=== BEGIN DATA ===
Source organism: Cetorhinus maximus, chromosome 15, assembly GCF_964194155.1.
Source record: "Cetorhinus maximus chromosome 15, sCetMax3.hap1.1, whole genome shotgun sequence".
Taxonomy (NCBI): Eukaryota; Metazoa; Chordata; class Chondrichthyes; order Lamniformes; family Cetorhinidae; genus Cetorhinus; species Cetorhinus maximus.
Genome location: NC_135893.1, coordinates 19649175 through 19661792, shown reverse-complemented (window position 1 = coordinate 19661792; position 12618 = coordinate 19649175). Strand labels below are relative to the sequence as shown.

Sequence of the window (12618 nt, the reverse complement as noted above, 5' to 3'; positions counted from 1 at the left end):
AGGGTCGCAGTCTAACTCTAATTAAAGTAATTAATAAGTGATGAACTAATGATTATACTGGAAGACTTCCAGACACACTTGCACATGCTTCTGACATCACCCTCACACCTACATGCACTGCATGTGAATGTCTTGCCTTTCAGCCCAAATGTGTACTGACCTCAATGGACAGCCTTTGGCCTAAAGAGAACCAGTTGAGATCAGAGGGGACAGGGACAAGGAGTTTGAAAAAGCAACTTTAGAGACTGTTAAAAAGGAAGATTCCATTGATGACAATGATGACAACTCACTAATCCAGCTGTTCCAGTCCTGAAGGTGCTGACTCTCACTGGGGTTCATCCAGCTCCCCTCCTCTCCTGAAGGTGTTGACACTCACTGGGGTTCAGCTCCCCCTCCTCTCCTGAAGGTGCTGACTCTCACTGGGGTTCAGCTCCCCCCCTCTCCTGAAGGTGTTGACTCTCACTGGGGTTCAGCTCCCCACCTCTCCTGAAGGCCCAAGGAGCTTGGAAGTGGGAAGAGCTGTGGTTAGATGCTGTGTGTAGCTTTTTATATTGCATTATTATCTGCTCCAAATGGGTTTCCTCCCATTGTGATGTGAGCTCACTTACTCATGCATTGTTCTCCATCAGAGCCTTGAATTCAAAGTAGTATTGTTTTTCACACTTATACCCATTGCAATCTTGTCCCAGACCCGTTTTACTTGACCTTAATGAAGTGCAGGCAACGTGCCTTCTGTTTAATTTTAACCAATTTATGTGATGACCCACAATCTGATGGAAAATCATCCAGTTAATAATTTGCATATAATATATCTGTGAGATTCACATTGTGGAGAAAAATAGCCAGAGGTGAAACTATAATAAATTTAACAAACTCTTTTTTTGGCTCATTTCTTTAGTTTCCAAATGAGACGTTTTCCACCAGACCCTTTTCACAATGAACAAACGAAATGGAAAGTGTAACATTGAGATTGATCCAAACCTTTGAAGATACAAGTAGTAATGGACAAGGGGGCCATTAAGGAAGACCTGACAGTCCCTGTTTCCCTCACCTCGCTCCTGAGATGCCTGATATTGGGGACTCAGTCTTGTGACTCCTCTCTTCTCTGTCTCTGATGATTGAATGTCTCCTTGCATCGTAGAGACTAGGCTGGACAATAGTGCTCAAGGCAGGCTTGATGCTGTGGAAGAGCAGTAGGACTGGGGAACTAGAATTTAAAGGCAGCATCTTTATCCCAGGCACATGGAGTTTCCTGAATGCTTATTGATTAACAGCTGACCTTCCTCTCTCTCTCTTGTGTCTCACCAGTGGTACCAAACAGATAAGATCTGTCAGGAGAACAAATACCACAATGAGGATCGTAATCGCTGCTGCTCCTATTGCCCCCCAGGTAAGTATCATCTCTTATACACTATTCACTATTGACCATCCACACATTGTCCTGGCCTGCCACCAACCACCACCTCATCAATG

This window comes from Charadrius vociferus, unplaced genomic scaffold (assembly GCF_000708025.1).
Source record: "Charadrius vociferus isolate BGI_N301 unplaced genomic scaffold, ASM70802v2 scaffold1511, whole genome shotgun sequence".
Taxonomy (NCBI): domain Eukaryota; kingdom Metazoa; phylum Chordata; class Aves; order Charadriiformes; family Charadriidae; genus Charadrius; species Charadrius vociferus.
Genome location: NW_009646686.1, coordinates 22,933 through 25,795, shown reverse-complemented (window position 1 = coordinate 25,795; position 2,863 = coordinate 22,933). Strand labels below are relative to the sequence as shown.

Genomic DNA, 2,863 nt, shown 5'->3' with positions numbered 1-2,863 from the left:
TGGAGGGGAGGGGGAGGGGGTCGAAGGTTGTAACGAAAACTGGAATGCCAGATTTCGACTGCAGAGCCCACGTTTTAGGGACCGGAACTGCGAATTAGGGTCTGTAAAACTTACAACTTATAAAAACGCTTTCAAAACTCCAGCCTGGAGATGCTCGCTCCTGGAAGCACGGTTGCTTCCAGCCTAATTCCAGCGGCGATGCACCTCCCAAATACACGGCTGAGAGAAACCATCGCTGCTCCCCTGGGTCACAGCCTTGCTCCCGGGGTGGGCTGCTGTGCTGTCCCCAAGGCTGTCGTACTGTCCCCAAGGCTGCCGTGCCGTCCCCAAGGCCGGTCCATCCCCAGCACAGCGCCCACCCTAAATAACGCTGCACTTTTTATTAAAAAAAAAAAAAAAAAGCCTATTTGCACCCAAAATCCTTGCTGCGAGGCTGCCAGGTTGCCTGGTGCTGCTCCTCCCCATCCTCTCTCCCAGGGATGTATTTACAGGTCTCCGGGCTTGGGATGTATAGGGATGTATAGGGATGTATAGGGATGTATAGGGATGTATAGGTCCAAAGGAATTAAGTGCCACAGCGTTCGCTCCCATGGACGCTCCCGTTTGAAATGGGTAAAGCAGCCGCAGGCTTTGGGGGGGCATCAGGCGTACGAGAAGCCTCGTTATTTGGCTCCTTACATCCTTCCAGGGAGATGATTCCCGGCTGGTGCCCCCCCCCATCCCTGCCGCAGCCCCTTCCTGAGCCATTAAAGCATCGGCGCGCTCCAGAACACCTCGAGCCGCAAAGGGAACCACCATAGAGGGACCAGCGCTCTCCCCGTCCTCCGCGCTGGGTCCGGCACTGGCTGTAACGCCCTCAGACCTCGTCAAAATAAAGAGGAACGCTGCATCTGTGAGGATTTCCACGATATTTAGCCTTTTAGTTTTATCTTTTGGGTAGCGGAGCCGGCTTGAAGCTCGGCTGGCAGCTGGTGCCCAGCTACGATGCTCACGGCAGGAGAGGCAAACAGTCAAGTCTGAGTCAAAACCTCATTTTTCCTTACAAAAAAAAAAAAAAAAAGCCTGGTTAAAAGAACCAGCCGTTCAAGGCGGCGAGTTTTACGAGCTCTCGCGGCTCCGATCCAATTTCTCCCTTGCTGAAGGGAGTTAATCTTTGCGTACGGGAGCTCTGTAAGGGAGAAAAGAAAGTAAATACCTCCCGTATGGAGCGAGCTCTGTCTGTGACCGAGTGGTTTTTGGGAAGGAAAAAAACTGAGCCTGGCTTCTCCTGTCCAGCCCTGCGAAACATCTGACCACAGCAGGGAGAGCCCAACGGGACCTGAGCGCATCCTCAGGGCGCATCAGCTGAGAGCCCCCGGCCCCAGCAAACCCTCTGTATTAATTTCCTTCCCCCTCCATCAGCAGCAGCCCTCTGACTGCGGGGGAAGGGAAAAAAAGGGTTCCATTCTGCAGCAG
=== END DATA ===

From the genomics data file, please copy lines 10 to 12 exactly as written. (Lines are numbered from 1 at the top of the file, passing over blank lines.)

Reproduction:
Genome location: NW_009646686.1, coordinates 22,933 through 25,795, shown reverse-complemented (window position 1 = coordinate 25,795; position 2,863 = coordinate 22,933). Strand labels below are relative to the sequence as shown.

Genomic DNA, 2,863 nt, shown 5'->3' with positions numbered 1-2,863 from the left:
TGGAGGGGAGGGGGAGGGGGTCGAAGGTTGTAACGAAAACTGGAATGCCAGATTTCGACTGCAGAGCCCACGTTTTAGGGACCGGAACTGCGAATTAGGGTCTGTAAAACTTACAACTTATAAAAACGCTTTCAAAACTCCAGCCTGGAGATGCTCGCTCCTGGAAGCACGGTTGCTTCCAGCCTAATTCCAGCGGCGATGCACCTCCCAAATACACGGCTGAGAGAAACCATCGCTGCTCCCCTGGGTCACAGCCTTGCTCCCGGGGTGGGCTGCTGTGCTGTCCCCAAGGCTGTCGTACTGTCCCCAAGGCTGCCGTGCCGTCCCCAAGGCCGGTCCATCCCCAGCACAGCGCCCACCCTAAATAACGCTGCACTTTTTATTAAAAAAAAAAAAAAAAAGCCTATTTGCACCCAAAATCCTTGCTGCGAGGCTGCCAGGTTGCCTGGTGCTGCTCCTCCCCATCCTCTCTCCCAGGGATGTATTTACAGGTCTCCGGGCTTGGGATGTATAGGGATGTATAGGGATGTATAGGGATGTATAGGGATGTATAGGTCCAAAGGAATTAAGTGCCACAGCGTTCGCTCCCATGGACGCTCCCGTTTGAAATGGGTAAAGCAGCCGCAGGCTTTGGGGGGGCATCAGGCGTACGAGAAGCCTCGTTATTTGGCTCCTTACATCCTTCCAGGGAGATGATTCCCGGCTGGTGCCCCCCCCCATCCCTGCCGCAGCCCCTTCCTGAGCCATTAAAGCATCGGCGCGCTCCAGAACACCTCGAGCCGCAAAGGGAACCACCATAGAGGGACCAGCGCTCTCCCCGTCCTCCGCGCTGGGTCCGGCACTGGCTGTAACGCCCTCAGACCTCGTCAAAATAAAGAGGAACGCTGCATCTGTGAGGATTTCCACGATATTTAGCCTTTTAGTTTTATCTTTTGGGTAGCGGAGCCGGCTTGAAGCTCGGCTGGCAGCTGGTGCCCAGCTACGATGCTCACGGCAGGAGAGGCAAACAGTCAAGTCTGAGTCAAAACCTCATTTTTCCTTACAAAAAAAAAAAAAAAAAGCCTGGTTAAAAGAACCAGCCGTTCAAGGCGGCGAGTTTTACGAGCTCTCGCGGCTCCGATCCAATTTCTCCCTTGCTGAAGGGAGTTAATCTTTGCGTACGGGAGCTCTGTAAGGGAGAAAAGAAAGTAAATACCTCCCGTATGGAGCGAGCTCTGTCTGTGACCGAGTGGTTTTTGGGAAGGAAAAAAACTGAGCCTGGCTTCTCCTGTCCAGCCCTGCGAAACATCTGACCACAGCAGGGAGAGCCCAACGGGACCTGAGCGCATCCTCAGGGCGCATCAGCTGAGAGCCCCCGGCCCCAGCAAACCCTCTGTATTAATTTCCTTCCCCCTCCATCAGCAGCAGCCCTCTGACTGCGGGGGAAGGGAAAAAAAGGGTTCCATTCTGCAGCAG